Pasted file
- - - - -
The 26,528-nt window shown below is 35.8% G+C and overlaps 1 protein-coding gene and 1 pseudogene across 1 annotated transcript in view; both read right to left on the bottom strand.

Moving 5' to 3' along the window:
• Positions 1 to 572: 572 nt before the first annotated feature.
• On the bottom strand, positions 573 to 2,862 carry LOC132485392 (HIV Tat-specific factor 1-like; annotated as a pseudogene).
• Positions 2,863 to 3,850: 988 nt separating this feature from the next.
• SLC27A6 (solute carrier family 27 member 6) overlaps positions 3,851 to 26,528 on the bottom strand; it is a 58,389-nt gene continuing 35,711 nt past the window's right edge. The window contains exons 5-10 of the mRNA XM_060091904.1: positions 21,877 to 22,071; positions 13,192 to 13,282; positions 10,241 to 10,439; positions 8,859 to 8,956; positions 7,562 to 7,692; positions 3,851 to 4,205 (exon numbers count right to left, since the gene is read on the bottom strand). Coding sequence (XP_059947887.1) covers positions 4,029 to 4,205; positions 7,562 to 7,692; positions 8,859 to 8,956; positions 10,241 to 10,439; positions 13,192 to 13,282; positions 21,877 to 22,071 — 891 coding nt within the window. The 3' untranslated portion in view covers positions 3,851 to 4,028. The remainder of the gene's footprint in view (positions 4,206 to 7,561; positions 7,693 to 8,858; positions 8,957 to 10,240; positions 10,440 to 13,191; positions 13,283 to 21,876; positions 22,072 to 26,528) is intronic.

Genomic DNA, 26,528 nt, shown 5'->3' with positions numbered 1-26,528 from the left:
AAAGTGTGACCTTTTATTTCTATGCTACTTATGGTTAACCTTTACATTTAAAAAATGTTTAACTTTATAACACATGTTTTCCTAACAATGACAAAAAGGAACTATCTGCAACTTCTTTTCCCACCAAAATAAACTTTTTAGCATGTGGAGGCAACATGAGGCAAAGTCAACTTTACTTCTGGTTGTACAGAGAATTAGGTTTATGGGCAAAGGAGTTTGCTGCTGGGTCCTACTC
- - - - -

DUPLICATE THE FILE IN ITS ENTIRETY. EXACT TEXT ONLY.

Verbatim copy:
The 26,528-nt window shown below is 35.8% G+C and overlaps 1 protein-coding gene and 1 pseudogene across 1 annotated transcript in view; both read right to left on the bottom strand.

Moving 5' to 3' along the window:
• Positions 1 to 572: 572 nt before the first annotated feature.
• On the bottom strand, positions 573 to 2,862 carry LOC132485392 (HIV Tat-specific factor 1-like; annotated as a pseudogene).
• Positions 2,863 to 3,850: 988 nt separating this feature from the next.
• SLC27A6 (solute carrier family 27 member 6) overlaps positions 3,851 to 26,528 on the bottom strand; it is a 58,389-nt gene continuing 35,711 nt past the window's right edge. The window contains exons 5-10 of the mRNA XM_060091904.1: positions 21,877 to 22,071; positions 13,192 to 13,282; positions 10,241 to 10,439; positions 8,859 to 8,956; positions 7,562 to 7,692; positions 3,851 to 4,205 (exon numbers count right to left, since the gene is read on the bottom strand). Coding sequence (XP_059947887.1) covers positions 4,029 to 4,205; positions 7,562 to 7,692; positions 8,859 to 8,956; positions 10,241 to 10,439; positions 13,192 to 13,282; positions 21,877 to 22,071 — 891 coding nt within the window. The 3' untranslated portion in view covers positions 3,851 to 4,028. The remainder of the gene's footprint in view (positions 4,206 to 7,561; positions 7,693 to 8,858; positions 8,957 to 10,240; positions 10,440 to 13,191; positions 13,283 to 21,876; positions 22,072 to 26,528) is intronic.

Genomic DNA, 26,528 nt, shown 5'->3' with positions numbered 1-26,528 from the left:
AAAGTGTGACCTTTTATTTCTATGCTACTTATGGTTAACCTTTACATTTAAAAAATGTTTAACTTTATAACACATGTTTTCCTAACAATGACAAAAAGGAACTATCTGCAACTTCTTTTCCCACCAAAATAAACTTTTTAGCATGTGGAGGCAACATGAGGCAAAGTCAACTTTACTTCTGGTTGTACAGAGAATTAGGTTTATGGGCAAAGGAGTTTGCTGCTGGGTCCTACTC